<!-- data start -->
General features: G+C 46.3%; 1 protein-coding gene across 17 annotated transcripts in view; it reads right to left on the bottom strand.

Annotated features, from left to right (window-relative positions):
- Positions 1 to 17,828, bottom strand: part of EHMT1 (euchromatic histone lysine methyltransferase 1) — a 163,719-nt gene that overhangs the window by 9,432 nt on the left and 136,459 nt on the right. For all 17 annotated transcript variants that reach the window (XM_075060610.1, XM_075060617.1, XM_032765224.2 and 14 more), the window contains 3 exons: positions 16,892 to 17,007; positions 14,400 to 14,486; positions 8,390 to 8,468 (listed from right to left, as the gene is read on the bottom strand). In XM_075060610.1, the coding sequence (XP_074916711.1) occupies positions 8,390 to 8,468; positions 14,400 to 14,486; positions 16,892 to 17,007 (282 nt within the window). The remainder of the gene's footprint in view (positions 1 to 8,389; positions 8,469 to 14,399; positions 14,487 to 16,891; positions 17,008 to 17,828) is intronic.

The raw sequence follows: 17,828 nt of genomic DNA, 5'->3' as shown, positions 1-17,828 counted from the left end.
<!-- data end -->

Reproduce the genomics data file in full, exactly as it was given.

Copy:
General features: G+C 46.3%; 1 protein-coding gene across 17 annotated transcripts in view; it reads right to left on the bottom strand.

Annotated features, from left to right (window-relative positions):
- Positions 1 to 17,828, bottom strand: part of EHMT1 (euchromatic histone lysine methyltransferase 1) — a 163,719-nt gene that overhangs the window by 9,432 nt on the left and 136,459 nt on the right. For all 17 annotated transcript variants that reach the window (XM_075060610.1, XM_075060617.1, XM_032765224.2 and 14 more), the window contains 3 exons: positions 16,892 to 17,007; positions 14,400 to 14,486; positions 8,390 to 8,468 (listed from right to left, as the gene is read on the bottom strand). In XM_075060610.1, the coding sequence (XP_074916711.1) occupies positions 8,390 to 8,468; positions 14,400 to 14,486; positions 16,892 to 17,007 (282 nt within the window). The remainder of the gene's footprint in view (positions 1 to 8,389; positions 8,469 to 14,399; positions 14,487 to 16,891; positions 17,008 to 17,828) is intronic.

The raw sequence follows: 17,828 nt of genomic DNA, 5'->3' as shown, positions 1-17,828 counted from the left end.